But today, despite all of my efforts, the buzz of Japanese beetles, the repetitive clack of a woodpecker and various aches and pains take center stage in this search for clarity in my life. I had great expectations as I began this journey. It was to be a time to think, to feel, to choose what I will do with my life now that my husband and I are closing the dance studio we have owned for over two decades. Perhaps my distraction comes from the financial stress of previous weeks, or the accident that broke my pelvis, sacrum and shoulder five months before and the sluggish healing process that has left me wondering if I will ever dance or teach again. It could be the concern over my daughter with special needs turning 21 and what her life will look like outside of school, just as her younger brother heads off to college. Perhaps it is the wandering of my mind, nearing its half century mark–a symptom I recognize in my aging mother. Or the laziness of my faith life, my recent lack of prayer, worship and commune with my God that has left me feeling less than whole.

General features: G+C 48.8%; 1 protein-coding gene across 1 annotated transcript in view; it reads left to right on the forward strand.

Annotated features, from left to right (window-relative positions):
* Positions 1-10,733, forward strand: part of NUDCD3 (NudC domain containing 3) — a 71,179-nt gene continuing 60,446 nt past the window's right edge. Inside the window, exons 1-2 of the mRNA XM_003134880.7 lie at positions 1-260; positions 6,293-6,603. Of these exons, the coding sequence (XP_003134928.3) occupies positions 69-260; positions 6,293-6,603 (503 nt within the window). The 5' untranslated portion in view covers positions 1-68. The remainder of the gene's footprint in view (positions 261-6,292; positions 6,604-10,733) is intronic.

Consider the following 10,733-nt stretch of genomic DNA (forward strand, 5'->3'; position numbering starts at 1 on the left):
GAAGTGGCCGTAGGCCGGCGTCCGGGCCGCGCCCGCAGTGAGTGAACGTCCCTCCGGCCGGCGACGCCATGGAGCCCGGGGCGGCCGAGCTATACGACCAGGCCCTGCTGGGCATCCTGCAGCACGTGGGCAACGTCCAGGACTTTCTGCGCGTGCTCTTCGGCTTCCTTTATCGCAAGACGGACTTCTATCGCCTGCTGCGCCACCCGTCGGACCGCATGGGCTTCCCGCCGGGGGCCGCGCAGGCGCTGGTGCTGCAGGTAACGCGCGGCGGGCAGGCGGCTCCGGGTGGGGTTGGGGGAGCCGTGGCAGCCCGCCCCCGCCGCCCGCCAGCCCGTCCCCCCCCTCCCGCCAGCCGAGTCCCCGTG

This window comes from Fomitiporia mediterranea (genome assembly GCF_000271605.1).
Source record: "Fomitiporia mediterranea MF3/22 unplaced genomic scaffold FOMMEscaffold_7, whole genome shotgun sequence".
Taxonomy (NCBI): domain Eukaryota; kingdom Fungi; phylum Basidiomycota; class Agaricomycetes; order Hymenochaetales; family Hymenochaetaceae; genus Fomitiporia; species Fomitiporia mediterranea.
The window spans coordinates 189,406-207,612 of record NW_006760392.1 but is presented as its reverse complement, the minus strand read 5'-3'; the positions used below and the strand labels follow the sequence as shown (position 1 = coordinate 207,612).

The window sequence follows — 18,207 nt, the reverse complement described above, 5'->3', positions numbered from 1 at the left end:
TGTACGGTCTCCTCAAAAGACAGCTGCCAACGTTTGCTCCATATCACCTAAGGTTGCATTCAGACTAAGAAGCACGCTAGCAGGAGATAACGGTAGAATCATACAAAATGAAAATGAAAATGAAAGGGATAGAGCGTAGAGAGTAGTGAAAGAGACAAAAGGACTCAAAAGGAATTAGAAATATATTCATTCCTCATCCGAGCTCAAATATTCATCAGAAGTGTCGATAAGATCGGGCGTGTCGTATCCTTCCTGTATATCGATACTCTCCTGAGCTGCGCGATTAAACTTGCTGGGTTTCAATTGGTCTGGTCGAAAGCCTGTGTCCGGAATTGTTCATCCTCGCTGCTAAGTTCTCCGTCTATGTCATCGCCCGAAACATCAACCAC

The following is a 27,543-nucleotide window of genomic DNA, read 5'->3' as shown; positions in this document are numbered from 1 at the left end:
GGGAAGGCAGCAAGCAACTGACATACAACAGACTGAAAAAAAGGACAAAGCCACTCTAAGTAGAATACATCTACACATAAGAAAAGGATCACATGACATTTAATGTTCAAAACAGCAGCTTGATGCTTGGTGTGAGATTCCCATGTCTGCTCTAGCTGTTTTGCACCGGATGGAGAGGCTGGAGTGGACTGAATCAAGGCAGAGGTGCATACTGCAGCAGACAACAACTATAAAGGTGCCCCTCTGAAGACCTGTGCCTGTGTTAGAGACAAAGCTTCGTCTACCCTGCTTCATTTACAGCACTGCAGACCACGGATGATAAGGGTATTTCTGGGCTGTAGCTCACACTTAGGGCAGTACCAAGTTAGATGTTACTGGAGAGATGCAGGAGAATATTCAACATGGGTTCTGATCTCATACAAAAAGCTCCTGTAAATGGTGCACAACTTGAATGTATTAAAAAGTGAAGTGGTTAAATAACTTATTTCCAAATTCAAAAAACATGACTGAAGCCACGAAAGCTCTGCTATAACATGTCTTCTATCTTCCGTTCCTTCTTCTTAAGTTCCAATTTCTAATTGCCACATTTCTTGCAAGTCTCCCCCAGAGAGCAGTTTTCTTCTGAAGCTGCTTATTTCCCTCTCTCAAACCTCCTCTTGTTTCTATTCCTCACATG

Instead of offering up my question, confronting my demons, which was my reason for being here, I find myself obsessing about the prickly heat of the sun on my neck, the annoying bang of birch branches blowing in the wind, the slight smell of manure in a nearby fertilized field. I find little patience for the present journey that taunts me, taking me close to, then far away from a bench in the center that is my goal. I feel heavy, wasted and exhausted. After more dizzying turns, with one last curve, I enter the pinnacle of the maze and plop onto the cool marble slab, under the shade of a newly planted tree. I exhale.

I look back out over the twists and turns I just traveled and am suddenly aware of it’s beauty. The stones that line the path are of different colors, shapes and sizes –some seem to glow in the sunlight. The complexity of the common medieval design seems uniquely awe inspiring, as if I am looking through the eyes of one of the very first Christians to pilgrimage a labyrinth, on their knees. I find myself wondering how long it took to lay the foundation and place each stone precisely, and how the designers decided the exact size of the maze, the texture of its turf and perfect placement in this field on the hill. I wonder who chose the tree next to me, and if they knew it would turn such a lovely shade of amaranth in Autumn.